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Pete Atkin >> Words >> Point of View by Clive James
(Message started by: Kevin Cryan on Today at 10:22)

Title: Point of View by Clive James
Post by Kevin Cryan on Today at 10:22
Hot to the pages of The Bookseller.com (http://www.thebookseller.com/) comes this announcement:

Picador buys new Clive James title
22.09.10 | Victoria Gallagher (http://www.thebookseller.com/Victoria+Gallagher)

Picador has acquired the rights to a new title by broadcaster Clive James. Senior editor Sam Humphreys bought UK and Commonweath rights to Point of View from Robert Kirby at United Agents.

The title will be made up of pieces originally aired on the BBC Radio 4 programme and will also include new introductions to each piece from James. It will be published in autumn 2011.

Humphreys said: "It's a fascinating glimpse into the key concerns, issues, obsessions and trivia that have kept us occupied in the first decade of the new millennium."

Kevin Cryan

Title: Re: Point of View by Clive James
Post by Kevin Cryan on 05.11.11 at 20:45

Now available from amazon.co.uk (http://www.amazon.co.uk/Point-View-Clive-James/dp/0330534386) and booksellers  elsewhere.  

Kevin Cryan

Title: Re: Point of View by Clive James
Post by dr_john on 08.11.11 at 09:57
Something to add to my list for Santa.   (I assume Clive has been too busy recently, what with one thing and another,  to vet the artwork.)

Title: Re: Point of View by Clive James
Post by Kevin Cryan on 08.11.11 at 14:45

on 11/08/11 at 09:57:13, dr_john wrote :
....I assume Clive has been too busy recently....)

I'd hope that this appreciation (http://www.theatlantic.com/magazine/archive/2011/12/the-rockford-style/8715/)  of actor James Gardner being published in the December issue of The Atlantic is of the outcomes of his more recent labours.

The piece, which is ostensibly a review of The Garner Files: A Memoir by Garner himself and and Jon Winokur (Simon & Schuster), allows him to repeat, at greater length and with the benifit of longer hindsight, things he has been saying about Garner's qualities as a screen actor from the beginning of his own career as a published critic.


Every sane person’s favorite modern male movie star, Garner might have done even better if he’d been less articulate. In his generation, three male TV stars made it big in the movies: Steve McQueen, Clint Eastwood, and Garner. All of them became stars in TV Westerns: McQueen in Wanted: Dead or Alive, Eastwood in Rawhide, and Garner in Maverick. The only one of them who looked and sounded as if he enjoyed communicating by means of the spoken word was Garner. McQueen never felt ready for a film role until he had figured out what the character should do with his hands: that scene-stealing bit in his breakout movie, The Magnificent Seven, in which he shakes the shotgun cartridges beside his ear, was McQueen’s equivalent of a Shakespearean soliloquy, or of a practice session for a postatomic future in which language had ceased to exist.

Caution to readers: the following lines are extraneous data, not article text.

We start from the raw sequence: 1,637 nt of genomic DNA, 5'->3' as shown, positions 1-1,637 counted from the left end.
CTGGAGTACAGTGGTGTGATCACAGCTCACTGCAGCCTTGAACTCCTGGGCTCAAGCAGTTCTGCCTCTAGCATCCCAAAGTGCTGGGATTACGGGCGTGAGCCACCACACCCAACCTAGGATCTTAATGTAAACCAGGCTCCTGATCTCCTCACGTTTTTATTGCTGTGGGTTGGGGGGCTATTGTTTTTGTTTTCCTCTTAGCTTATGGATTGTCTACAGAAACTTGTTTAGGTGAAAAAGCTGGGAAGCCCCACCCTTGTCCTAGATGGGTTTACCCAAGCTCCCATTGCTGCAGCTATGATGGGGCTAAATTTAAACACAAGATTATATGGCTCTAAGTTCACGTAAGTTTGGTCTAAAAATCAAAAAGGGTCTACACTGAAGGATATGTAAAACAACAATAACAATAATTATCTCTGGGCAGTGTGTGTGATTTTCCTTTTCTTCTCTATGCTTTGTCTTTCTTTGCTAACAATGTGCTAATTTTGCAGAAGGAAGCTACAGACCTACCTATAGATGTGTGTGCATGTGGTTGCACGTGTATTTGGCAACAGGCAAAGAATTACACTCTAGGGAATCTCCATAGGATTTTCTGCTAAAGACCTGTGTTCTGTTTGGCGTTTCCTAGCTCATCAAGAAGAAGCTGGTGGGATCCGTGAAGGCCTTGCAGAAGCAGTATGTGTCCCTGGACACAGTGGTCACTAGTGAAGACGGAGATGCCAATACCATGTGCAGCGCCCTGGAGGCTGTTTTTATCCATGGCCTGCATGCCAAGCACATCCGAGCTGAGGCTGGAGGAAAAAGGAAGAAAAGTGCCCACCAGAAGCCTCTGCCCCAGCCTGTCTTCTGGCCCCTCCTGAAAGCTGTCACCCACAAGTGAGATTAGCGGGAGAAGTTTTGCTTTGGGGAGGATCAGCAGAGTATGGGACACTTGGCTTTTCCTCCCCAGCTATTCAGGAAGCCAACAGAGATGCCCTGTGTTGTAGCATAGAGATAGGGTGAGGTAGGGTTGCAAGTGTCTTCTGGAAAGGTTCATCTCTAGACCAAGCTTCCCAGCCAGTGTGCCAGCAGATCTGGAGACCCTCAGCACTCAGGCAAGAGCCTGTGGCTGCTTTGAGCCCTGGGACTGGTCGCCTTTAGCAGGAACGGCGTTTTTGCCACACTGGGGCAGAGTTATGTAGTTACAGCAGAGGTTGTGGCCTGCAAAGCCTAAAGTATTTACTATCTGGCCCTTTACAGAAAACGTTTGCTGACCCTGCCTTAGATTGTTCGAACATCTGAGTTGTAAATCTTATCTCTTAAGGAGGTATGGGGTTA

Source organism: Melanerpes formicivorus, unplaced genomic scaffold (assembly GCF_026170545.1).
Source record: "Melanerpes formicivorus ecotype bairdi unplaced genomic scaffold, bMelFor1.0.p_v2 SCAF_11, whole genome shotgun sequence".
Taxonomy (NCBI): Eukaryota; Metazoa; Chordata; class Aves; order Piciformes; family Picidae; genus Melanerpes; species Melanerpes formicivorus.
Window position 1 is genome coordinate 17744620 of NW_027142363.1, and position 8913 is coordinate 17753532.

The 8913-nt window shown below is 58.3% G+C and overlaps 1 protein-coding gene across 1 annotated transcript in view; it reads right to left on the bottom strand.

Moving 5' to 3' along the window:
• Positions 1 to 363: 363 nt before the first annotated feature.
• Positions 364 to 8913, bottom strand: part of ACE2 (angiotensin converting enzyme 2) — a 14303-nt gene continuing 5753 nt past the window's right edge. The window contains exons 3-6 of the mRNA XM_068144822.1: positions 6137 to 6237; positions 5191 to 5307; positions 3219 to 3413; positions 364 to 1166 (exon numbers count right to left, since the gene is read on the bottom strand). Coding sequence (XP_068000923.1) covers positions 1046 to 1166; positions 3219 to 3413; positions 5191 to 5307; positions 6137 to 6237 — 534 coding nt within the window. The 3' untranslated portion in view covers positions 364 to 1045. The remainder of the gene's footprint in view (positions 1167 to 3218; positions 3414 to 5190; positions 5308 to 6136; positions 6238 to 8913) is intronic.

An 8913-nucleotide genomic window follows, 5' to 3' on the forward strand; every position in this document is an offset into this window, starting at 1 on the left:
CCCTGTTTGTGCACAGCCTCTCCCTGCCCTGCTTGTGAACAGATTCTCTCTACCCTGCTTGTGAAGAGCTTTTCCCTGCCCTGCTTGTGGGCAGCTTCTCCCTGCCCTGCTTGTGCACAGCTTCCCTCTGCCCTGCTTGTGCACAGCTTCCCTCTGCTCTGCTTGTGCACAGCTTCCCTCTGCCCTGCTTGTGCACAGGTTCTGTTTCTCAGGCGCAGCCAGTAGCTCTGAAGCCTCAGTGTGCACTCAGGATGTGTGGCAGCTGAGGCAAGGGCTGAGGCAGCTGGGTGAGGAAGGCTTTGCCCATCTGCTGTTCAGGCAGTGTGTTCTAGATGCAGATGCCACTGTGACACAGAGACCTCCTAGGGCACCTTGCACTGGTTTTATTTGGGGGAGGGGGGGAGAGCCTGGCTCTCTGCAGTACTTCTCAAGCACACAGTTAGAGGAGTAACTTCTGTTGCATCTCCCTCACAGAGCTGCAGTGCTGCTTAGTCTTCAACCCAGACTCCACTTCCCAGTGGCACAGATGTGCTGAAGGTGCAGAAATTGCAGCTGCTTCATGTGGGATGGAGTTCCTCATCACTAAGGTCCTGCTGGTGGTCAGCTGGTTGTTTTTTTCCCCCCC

The fact that he gives the reader a neat summary of how he views Garner as an actor early on does not mean that the remainder of the essay can be skipped over. It should be read as a whole because it is so full insights about Garner himself, the world he moved in and abourhis contemporaries.

He observes along the way that in Hollywood "preferred way of writing is to bolt together clichés that have already been tested to near-destruction" and that  "one of the secrets of maintaining a long and fruitful career is not to mourn too much for the might-have-beens."  

He makes not bones about his belief that Garber is "far too generous when praising his buddy Marlon Brando" but concedes:


...there’s nothing wrong about praising Brando as long as you admit that the capacity for industrial sabotage that he brought to so many of his film sets was another form of robbery: somewhere, somebody was paying for every extra hour that Brando’s behavior cost. Still on the subject of Brando, a judgment like “best movie actor we’ve ever had” would mean more if Garner had taken room to say that Alan Arkin was a much better movie actor but didn’t look it.

Well, it's  a concession of sorts.

You do not have to agree whth this or anything else he says in this essay; his real value - and the real value of piece -  lies in the fact that much of what he does say is thought-provoking and pleasurably challenging to the reader.

Kevin Cryan

Title: Re: Point of View by Clive James
Post by Pete Atkin on 15.11.11 at 23:54
Well, my copy of A Point Of View arrived today from Amazon, and what a delight it is.  I think I've heard all of those pieces at least once each, and read most of them too, but even if I weren't delighted to read them again, each of them is hugely enhanced by a postscript - that device which Clive has used before in his essay collections and which is, if anything, even more effective here, given the topical prompting for most of these talks.  

The fact that they were written for speech/ear rather than the eye/brain means they have a directness and immediacy which, if I may make so bold, links them more closely to the songs in some ways, and makes the jokes even more solid.  Hugely enjoyable, I'd say, for anyone reading this, and for a much wider audience too.

(Oh, and the artwork in Kevin's 5.11 posting turns out to be a mockup, thank goodness.)

Title: Re: Point of View by Clive James
Post by Kevin Cryan on 16.02.15 at 14:34
Podcasts are now a vailable for downloading.


A Point of View: Clive James

Clive James presents reflections on topical issues ranging from politics to pop culture in this award-winning series of BBC Radio 4's A Point of View. These programmes were first broadcast between 2007 and 2009.

Podcasts & Downloads (http://www.bbc.co.uk/podcasts/series/povcj/all)

Kevin Cryan

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